Microscope cameras from Leica are particularly remarkable for their fast live images, short reaction times, high resolution and clear contrast. And they are compatible with almost all Leica microscopes and macroscopes.
We have the right camera for every application to record exactly what you see through our high-performance instruments. Photographs with a resolution of more than 12 million pixels, ultra high sensitivity and optimum color fidelity are possible with our Microscope Cameras
Our product range covers digital Microscope Cameras with intuitive software for archiving, measurement, analysis and presentation. 100% reproducibility of the exposures and highly convenient remote control of the cameras and ensure a fast and economical workflow.
To obtain excellent fluorescence images, you need a highly sensitive camera delivering a high signal-to-noise ratio and a large dynamic range resulting in a crisp fluorescence signal. Also, live-cell imaging often requires a high acquisition speed to capture fast dynamic processes.
The Leica fluorescence cameras are based on highly sensitive sCMOS or CCD sensors that are ideally suited for low light applications and can detect even weak signals. One camera is passively cooled to help reduce noise. The sensors also have high quantum efficiency so that you can reduce exposure times, protecting your samples from photodamage.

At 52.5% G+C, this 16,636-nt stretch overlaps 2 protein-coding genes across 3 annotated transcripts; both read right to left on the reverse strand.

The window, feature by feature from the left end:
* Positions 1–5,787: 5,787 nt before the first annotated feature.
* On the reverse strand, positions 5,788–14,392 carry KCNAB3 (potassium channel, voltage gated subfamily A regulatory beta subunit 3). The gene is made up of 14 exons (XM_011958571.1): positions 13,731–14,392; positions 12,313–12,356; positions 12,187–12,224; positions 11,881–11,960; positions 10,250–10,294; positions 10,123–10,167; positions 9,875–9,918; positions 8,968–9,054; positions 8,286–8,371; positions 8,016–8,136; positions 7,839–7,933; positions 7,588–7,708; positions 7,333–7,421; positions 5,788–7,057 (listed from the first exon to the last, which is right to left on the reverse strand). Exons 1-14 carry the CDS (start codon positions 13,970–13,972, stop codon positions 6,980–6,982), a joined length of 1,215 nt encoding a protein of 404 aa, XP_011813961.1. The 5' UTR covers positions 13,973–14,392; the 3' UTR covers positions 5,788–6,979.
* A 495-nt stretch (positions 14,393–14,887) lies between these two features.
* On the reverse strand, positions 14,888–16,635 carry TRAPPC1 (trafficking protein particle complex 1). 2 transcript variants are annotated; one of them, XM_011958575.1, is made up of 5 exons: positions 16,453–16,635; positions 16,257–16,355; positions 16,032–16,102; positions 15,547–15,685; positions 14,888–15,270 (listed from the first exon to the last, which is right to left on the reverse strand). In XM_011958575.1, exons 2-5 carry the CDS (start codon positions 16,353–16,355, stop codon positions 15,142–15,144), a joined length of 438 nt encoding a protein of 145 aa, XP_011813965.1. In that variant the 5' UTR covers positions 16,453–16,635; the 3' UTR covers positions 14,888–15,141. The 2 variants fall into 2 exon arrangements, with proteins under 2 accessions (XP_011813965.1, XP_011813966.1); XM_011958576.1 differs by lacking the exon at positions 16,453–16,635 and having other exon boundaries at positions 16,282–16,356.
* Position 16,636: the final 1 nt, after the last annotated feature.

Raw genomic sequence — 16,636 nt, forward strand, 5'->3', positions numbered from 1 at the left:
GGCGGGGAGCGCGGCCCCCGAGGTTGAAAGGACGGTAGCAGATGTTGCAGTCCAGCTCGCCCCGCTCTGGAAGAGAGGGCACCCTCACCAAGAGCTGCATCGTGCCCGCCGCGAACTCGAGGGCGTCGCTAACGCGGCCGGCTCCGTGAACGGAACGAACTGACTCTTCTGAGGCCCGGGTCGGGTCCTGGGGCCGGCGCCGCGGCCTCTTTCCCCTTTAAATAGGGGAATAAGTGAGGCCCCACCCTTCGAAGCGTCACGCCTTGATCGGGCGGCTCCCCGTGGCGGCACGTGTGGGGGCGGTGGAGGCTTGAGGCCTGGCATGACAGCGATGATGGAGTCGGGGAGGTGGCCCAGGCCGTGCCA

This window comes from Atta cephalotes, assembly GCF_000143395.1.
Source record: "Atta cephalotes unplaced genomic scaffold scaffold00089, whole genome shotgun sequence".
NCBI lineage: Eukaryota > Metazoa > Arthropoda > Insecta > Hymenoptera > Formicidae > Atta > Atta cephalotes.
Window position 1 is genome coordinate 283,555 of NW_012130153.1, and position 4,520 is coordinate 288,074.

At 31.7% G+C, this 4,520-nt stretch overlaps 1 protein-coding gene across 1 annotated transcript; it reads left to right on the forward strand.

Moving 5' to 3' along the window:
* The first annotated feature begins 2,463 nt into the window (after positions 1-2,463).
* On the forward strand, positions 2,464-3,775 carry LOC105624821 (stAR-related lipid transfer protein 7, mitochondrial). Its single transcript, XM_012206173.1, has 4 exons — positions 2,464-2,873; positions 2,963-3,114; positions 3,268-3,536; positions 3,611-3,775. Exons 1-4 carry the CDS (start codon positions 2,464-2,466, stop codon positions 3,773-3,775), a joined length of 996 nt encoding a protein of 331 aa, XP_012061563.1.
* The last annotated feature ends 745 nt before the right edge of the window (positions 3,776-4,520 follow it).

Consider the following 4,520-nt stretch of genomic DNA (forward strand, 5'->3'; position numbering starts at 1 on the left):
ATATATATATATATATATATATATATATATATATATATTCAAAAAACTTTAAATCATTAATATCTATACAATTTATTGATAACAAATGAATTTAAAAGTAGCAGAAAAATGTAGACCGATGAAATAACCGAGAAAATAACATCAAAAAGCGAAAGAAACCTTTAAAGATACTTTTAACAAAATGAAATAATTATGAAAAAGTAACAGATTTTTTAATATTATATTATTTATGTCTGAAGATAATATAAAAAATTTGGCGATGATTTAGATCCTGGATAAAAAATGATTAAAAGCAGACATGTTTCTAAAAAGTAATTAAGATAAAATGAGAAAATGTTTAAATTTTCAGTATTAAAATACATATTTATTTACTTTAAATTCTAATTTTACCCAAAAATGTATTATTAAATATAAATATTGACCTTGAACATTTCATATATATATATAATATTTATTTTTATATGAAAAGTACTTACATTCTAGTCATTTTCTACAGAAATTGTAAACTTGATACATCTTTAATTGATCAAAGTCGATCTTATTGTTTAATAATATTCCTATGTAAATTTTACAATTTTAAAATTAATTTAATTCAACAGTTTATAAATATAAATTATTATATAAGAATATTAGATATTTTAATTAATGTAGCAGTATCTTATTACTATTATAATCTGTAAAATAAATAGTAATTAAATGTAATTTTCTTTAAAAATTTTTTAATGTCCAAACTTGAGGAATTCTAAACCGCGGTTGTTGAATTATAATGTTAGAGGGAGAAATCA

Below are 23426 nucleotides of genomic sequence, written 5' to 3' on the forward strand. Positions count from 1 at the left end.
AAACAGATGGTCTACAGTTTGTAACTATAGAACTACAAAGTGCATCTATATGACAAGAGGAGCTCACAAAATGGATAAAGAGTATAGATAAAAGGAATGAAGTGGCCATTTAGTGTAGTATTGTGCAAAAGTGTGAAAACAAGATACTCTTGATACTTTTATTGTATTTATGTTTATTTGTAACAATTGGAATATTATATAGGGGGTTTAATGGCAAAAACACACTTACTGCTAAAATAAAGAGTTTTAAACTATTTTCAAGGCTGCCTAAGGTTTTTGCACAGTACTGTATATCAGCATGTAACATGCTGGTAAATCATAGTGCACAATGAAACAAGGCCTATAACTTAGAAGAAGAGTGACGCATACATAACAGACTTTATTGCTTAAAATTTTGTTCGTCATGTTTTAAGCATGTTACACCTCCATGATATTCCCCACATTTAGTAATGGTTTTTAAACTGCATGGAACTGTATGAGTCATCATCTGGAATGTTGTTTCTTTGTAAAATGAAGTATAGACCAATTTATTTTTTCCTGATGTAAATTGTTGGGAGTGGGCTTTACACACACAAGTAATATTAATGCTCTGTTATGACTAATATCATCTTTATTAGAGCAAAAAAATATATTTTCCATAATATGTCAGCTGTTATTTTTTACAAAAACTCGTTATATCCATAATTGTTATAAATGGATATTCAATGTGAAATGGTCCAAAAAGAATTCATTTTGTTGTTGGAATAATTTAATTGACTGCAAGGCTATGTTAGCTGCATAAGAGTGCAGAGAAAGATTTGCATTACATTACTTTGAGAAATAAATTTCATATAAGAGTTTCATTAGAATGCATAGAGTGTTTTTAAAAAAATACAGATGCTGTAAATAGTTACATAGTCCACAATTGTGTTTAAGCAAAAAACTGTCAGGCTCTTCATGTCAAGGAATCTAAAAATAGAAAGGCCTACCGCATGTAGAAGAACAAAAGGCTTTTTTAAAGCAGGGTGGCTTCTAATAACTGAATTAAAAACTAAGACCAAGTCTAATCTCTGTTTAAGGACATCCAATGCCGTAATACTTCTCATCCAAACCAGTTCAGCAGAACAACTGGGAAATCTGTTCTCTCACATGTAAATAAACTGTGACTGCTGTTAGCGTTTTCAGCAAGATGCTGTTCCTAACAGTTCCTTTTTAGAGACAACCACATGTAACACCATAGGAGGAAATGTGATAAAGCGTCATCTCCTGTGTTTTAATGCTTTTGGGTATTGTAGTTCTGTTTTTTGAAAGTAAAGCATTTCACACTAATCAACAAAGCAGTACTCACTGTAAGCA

Our monochrome and color cameras are designed for a broad range of applications, from basic documentation tasks to advanced live-cell imaging applications. Our Leica Application Suite (LAS) X software seamlessly integrates our cameras into the microscope system, supporting high-speed triggering.
Life science research has a broad range of imaging needs that require solutions which address a wide variety of different applications. Microscopes cameras are vital for many life science imaging workflows like monitoring cell cultures, documenting stained specimens during morphological examinations, live-cell imaging, and the analytical methods FRAP and FRET. They generate reliable, reproducible, and quantifiable data that are essential for analysis and comparison.
For fluorescence applications, cameras should capture as many photons emitted from the sample as possible while introducing minimal additional noise to the data. Leica Microsystems offers a range of color or monochrome fluorescence cameras using sCMOS or CCD sensors.
Industrial applications require microscope cameras which: i) are capable of high frame rates for fast live images to accommodate a rapid workflow; ii) can provide excellent image quality for precise analysis; and iii) are easy to use even for inexperienced users.
As a leader in microscopy innovation, Leica Microsystems provides high-performance digital microscope cameras for PC-based or stand-alone systems. The Leica portfolio includes various color cameras with CMOS- or CCD-based sensors having up to 20 MPs.
Shifting perspective from single microscope components to a full working live cell imaging solution, Leica Microsystems integrates microscope, LAS X imaging software, cameras, and dedicated third-party components into a complete live cell imaging system.